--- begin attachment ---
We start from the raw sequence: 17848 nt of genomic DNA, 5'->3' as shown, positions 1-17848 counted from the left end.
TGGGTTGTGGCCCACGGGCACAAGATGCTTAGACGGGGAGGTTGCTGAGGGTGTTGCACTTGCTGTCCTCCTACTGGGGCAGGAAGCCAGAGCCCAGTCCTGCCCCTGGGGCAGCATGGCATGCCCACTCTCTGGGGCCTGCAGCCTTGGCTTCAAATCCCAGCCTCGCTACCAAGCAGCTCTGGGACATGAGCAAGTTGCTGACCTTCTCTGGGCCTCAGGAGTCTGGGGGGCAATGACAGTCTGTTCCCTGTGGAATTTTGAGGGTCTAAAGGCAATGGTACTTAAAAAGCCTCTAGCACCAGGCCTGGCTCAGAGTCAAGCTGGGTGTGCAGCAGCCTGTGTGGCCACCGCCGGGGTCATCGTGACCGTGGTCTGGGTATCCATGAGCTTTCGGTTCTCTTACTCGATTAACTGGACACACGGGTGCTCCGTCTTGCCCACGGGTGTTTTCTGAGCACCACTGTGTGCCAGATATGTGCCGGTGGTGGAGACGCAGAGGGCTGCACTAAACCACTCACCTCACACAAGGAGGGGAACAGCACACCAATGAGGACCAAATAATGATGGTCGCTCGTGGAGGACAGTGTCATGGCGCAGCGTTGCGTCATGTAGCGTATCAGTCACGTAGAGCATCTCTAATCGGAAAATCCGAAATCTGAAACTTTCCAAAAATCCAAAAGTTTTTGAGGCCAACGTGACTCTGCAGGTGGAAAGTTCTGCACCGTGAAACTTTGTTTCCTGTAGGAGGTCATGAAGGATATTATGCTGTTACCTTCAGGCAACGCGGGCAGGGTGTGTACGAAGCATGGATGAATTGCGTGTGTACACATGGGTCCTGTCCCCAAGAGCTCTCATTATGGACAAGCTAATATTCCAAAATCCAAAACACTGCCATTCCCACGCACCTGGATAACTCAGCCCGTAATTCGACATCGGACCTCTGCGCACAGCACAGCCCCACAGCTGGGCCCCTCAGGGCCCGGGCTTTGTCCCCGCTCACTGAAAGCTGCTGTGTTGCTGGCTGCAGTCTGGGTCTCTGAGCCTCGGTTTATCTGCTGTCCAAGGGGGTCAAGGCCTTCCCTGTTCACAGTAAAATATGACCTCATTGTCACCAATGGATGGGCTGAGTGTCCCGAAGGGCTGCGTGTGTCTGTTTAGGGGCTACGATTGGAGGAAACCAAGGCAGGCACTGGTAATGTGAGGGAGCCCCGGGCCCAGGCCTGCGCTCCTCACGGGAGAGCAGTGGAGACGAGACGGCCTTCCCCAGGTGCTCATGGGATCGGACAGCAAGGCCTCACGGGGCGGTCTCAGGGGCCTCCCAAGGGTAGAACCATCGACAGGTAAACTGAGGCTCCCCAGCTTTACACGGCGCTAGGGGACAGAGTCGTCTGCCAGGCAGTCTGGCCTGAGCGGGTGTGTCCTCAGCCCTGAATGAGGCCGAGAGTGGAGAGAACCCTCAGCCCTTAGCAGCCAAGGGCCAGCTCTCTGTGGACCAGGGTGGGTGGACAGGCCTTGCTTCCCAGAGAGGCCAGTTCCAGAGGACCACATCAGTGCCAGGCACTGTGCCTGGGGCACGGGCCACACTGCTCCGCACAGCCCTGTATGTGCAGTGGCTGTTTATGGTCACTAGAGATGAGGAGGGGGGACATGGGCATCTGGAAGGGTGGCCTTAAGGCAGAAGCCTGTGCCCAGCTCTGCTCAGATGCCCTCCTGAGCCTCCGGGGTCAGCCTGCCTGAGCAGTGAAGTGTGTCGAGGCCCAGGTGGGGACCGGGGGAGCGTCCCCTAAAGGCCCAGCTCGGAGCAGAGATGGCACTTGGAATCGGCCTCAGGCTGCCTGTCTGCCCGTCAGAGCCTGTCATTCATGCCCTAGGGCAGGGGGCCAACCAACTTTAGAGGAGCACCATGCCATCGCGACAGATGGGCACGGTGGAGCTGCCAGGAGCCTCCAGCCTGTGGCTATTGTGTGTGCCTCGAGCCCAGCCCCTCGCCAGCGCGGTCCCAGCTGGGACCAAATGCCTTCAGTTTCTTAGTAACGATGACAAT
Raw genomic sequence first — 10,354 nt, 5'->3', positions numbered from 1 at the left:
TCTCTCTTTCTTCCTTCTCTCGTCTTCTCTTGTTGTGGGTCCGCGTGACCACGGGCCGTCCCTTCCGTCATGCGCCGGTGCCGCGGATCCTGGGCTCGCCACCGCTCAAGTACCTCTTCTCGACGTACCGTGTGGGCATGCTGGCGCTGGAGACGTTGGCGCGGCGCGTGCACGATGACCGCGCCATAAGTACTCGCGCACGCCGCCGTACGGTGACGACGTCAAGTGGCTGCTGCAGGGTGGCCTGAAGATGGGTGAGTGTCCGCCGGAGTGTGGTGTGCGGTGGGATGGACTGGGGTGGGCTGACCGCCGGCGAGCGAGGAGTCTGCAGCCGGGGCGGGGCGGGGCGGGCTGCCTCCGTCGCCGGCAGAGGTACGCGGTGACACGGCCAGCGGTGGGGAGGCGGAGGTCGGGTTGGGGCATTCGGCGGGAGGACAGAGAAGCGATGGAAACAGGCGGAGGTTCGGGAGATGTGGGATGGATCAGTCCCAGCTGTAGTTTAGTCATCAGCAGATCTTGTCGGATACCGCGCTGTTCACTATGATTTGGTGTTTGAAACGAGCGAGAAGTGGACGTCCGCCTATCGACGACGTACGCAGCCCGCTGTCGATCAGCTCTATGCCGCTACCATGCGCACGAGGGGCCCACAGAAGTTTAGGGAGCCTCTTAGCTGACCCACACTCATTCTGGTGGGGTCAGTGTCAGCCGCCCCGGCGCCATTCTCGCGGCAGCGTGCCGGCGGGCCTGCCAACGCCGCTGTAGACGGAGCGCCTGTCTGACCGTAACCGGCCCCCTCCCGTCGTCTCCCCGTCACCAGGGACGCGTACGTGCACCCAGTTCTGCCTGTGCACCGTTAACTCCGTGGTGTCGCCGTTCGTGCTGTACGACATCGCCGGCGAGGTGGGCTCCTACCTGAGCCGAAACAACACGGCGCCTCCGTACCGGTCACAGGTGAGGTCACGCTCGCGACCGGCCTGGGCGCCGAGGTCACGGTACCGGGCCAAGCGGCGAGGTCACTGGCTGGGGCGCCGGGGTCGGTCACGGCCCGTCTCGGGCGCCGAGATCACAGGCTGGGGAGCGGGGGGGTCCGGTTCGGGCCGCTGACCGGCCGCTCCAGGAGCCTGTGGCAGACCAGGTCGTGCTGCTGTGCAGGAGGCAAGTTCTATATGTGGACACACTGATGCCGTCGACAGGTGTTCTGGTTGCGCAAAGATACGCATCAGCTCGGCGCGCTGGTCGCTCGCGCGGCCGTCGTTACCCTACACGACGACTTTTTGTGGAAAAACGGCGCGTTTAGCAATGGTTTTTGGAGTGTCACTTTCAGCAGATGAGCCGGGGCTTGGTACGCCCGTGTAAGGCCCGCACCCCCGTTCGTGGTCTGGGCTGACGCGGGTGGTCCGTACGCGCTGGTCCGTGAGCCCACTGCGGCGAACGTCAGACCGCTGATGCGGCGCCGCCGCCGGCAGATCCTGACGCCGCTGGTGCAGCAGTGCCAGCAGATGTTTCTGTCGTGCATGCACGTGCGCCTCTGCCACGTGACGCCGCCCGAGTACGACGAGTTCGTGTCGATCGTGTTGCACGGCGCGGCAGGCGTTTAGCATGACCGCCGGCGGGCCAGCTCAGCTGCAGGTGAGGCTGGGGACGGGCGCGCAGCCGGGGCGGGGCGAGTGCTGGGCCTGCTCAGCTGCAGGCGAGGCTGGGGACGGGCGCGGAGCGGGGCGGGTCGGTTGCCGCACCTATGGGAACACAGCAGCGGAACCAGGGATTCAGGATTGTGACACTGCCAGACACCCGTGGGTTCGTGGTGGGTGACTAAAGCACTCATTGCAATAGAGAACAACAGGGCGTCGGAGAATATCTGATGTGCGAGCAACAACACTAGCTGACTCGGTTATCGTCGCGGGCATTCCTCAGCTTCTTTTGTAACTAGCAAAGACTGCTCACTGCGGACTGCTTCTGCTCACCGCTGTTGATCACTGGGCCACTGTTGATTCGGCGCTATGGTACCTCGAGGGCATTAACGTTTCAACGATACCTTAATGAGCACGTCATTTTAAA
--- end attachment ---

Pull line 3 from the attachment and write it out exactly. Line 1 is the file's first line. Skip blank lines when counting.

Raw genomic sequence first — 10,354 nt, 5'->3', positions numbered from 1 at the left: